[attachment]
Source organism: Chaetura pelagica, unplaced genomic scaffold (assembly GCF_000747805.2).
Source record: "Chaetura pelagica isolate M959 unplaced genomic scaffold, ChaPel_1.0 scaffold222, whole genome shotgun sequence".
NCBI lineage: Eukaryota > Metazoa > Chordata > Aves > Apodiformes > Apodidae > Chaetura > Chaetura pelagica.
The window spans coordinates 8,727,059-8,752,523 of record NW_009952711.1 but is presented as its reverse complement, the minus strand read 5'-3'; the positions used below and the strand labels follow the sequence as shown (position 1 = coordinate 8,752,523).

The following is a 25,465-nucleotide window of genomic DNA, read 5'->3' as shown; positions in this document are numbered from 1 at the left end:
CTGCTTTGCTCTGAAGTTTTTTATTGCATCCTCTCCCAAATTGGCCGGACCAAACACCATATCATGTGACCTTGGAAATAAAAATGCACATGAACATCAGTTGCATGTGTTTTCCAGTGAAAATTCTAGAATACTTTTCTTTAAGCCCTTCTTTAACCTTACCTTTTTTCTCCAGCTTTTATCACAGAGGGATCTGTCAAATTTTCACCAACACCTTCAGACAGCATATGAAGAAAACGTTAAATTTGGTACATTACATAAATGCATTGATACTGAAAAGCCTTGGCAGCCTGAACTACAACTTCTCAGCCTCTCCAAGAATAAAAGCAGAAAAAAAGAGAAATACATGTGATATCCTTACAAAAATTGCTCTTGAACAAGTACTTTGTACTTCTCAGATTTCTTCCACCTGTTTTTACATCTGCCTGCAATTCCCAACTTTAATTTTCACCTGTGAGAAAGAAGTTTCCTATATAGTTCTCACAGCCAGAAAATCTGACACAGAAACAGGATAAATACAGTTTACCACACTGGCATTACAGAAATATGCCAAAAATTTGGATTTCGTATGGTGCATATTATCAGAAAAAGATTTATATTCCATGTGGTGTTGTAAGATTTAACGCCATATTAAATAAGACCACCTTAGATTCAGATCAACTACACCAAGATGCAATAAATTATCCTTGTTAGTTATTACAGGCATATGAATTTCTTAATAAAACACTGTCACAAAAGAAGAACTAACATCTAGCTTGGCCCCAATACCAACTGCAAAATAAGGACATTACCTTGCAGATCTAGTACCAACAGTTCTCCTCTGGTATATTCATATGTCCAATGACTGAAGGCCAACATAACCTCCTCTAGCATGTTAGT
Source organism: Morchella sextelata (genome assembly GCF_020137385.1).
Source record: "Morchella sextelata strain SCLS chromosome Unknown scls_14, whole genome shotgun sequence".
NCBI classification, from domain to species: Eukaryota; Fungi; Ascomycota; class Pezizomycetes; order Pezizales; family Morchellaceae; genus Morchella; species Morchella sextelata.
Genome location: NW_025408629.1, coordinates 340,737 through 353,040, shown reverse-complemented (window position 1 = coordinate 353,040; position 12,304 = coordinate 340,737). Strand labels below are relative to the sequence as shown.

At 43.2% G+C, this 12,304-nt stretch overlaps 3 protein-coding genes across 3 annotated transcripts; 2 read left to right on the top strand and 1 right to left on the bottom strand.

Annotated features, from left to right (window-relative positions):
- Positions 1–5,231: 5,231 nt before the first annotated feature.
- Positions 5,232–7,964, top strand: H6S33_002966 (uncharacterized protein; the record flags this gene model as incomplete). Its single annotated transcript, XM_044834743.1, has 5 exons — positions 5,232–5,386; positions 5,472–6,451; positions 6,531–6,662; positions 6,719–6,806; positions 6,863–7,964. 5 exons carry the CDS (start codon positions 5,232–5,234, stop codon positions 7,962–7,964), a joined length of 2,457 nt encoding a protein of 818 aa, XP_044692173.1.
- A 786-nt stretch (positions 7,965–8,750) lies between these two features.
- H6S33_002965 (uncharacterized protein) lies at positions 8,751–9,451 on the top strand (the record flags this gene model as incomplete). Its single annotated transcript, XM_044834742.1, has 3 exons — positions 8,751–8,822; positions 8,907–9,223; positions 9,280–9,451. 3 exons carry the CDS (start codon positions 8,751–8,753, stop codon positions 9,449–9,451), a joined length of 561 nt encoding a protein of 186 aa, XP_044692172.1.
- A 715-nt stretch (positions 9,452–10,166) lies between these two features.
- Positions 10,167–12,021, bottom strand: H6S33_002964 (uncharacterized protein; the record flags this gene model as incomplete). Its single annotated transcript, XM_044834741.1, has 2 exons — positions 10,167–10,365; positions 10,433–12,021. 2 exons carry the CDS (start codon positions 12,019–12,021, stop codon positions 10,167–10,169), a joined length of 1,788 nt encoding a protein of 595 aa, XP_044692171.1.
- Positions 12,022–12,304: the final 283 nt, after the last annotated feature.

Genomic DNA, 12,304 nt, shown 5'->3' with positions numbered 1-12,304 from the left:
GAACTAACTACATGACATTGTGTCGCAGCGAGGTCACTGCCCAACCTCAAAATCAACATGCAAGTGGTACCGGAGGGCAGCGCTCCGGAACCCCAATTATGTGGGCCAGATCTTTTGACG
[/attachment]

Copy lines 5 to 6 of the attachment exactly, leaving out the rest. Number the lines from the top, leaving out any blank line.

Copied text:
The following is a 25,465-nucleotide window of genomic DNA, read 5'->3' as shown; positions in this document are numbered from 1 at the left end:
CTGCTTTGCTCTGAAGTTTTTTATTGCATCCTCTCCCAAATTGGCCGGACCAAACACCATATCATGTGACCTTGGAAATAAAAATGCACATGAACATCAGTTGCATGTGTTTTCCAGTGAAAATTCTAGAATACTTTTCTTTAAGCCCTTCTTTAACCTTACCTTTTTTCTCCAGCTTTTATCACAGAGGGATCTGTCAAATTTTCACCAACACCTTCAGACAGCATATGAAGAAAACGTTAAATTTGGTACATTACATAAATGCATTGATACTGAAAAGCCTTGGCAGCCTGAACTACAACTTCTCAGCCTCTCCAAGAATAAAAGCAGAAAAAAAGAGAAATACATGTGATATCCTTACAAAAATTGCTCTTGAACAAGTACTTTGTACTTCTCAGATTTCTTCCACCTGTTTTTACATCTGCCTGCAATTCCCAACTTTAATTTTCACCTGTGAGAAAGAAGTTTCCTATATAGTTCTCACAGCCAGAAAATCTGACACAGAAACAGGATAAATACAGTTTACCACACTGGCATTACAGAAATATGCCAAAAATTTGGATTTCGTATGGTGCATATTATCAGAAAAAGATTTATATTCCATGTGGTGTTGTAAGATTTAACGCCATATTAAATAAGACCACCTTAGATTCAGATCAACTACACCAAGATGCAATAAATTATCCTTGTTAGTTATTACAGGCATATGAATTTCTTAATAAAACACTGTCACAAAAGAAGAACTAACATCTAGCTTGGCCCCAATACCAACTGCAAAATAAGGACATTACCTTGCAGATCTAGTACCAACAGTTCTCCTCTGGTATATTCATATGTCCAATGACTGAAGGCCAACATAACCTCCTCTAGCATGTTAGT